Alongside their dazzling brilliance and “Eucharistic” beauty, Hirst’s fascination with diamonds results partly from the mutterings and uncertainty surrounding their inherent worth. In the face of the industry’s ability to establish their irreplaceable value, it becomes necessary to question whether they are “just a bit of glass, with accumulated metaphorical significance? Or [whether they] are genuine objects of supreme beauty connected with life.”[4] The cutthroat nature of the diamond industry, and the capitalist society which supports it, is central to the work’s concept. Hirst explains that the stones “bring out the best and the worst in people […] people kill for diamonds, they kill each other”.[5]

In 2010, Hirst created a second, baby diamond skull called ‘For Heaven’s Sake’ using pink diamonds.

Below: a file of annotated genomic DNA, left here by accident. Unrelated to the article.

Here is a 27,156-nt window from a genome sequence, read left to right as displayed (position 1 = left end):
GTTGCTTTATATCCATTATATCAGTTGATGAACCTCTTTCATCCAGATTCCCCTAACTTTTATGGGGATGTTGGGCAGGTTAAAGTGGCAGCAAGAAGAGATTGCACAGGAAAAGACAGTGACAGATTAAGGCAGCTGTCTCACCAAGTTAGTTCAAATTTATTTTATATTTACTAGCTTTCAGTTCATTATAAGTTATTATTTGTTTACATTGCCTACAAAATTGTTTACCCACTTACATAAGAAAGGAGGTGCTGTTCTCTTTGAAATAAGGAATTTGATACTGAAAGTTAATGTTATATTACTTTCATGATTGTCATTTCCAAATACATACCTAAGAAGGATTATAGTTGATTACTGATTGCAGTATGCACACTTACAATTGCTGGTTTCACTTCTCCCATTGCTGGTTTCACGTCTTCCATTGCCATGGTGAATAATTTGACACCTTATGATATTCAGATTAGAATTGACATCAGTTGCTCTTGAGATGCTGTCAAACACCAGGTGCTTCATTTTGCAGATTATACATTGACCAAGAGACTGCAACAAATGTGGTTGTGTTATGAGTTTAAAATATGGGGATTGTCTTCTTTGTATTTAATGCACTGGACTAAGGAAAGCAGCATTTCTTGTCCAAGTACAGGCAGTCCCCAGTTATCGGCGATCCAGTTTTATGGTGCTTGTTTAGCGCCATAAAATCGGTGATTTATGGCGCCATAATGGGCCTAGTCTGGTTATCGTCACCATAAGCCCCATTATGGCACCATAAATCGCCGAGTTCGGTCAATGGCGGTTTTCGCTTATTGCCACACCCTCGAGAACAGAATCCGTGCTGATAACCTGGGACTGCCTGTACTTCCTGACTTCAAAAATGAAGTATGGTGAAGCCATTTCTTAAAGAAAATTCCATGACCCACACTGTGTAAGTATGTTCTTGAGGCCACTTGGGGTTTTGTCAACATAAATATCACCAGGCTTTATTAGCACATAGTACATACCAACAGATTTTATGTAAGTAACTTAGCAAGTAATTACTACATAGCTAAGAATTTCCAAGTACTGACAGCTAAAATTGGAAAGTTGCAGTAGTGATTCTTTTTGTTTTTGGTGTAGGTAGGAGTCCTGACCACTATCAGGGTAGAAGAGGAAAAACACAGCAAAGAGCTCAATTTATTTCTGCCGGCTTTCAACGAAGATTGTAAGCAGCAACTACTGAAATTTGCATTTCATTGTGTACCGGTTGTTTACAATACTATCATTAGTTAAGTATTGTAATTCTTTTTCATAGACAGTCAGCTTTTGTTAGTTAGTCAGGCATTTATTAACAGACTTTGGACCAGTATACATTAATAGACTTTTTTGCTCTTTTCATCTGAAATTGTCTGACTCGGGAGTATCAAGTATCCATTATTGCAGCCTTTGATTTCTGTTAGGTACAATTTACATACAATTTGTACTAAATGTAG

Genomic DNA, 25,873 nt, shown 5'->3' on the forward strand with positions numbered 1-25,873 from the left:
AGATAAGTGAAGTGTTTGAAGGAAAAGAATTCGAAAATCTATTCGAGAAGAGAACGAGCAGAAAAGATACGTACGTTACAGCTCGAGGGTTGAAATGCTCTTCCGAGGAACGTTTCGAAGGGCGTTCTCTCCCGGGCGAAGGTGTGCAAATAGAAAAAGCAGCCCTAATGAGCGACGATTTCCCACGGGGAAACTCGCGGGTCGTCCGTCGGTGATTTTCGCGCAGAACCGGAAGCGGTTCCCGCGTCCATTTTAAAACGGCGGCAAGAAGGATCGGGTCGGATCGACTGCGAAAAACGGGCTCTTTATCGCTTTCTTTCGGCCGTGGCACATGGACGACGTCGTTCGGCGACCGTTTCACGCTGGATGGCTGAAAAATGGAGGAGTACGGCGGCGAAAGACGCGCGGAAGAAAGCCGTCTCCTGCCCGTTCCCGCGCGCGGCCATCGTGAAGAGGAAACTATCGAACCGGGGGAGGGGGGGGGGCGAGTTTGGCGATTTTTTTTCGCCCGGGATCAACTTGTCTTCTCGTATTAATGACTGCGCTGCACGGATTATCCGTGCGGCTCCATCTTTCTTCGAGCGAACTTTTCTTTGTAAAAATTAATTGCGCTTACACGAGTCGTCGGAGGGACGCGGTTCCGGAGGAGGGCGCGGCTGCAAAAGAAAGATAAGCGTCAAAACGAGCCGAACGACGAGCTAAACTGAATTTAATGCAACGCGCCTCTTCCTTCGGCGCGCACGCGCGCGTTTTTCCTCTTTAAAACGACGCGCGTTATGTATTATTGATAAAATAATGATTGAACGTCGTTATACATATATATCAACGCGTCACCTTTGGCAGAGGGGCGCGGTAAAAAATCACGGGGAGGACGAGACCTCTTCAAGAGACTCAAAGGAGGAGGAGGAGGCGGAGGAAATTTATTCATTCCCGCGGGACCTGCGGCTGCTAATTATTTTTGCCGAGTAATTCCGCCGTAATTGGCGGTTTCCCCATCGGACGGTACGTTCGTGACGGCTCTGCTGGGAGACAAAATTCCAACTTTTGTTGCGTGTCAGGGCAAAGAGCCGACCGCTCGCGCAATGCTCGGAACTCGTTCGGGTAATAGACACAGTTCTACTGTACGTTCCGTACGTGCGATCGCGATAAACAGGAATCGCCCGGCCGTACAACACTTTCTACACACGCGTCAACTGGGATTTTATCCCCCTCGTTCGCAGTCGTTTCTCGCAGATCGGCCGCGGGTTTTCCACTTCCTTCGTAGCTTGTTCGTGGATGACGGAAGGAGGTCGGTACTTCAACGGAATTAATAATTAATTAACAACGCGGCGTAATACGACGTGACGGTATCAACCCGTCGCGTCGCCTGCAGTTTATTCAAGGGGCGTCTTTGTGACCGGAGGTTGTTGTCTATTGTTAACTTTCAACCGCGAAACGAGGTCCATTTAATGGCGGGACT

Damien Hirsthttp://www.youtube.com/watch?v=6jQ6isqr2OY

Jeff Koonshttp://www.youtube.com/watch?v=wZWwqlcA50w

Marina Ambramovic

http://www.youtube.com/watch?v=Eugnrk8Nfi0

http://www.youtube.com/watch?v=xjDzQ_86wIw

James Turrell –  http://www.youtube.com/watch?v=_bvg6kaWIeo

http://www.youtube.com/watch?v=1-gmHA7KbcU

Mariko Mori – https://www.youtube.com/watch?v=qztEpDgYA1Y

Thesis Format & Template Skeleton

In our class on 9/8/15 we began talking about the formatting for writing the MFA thesis paper. How does this paper differ from traditional research based papers?

MFA students that will be graduating in May will need to turn in their final thesis by the end of this December 2015. First and second year MFA and MA students will have the opportunity to simulate the structure of the thesis paper by generating a research based paper into their current work with the intention of also mounting an exhibition. (This is great practice for the real paper and exhibition)

Format: (open to hacks and re-construction)

What is default? Where do you stand?

1. Description / Abstract: Introduction. A detailed description of the body of work that you will be discussing and planning to exhibit.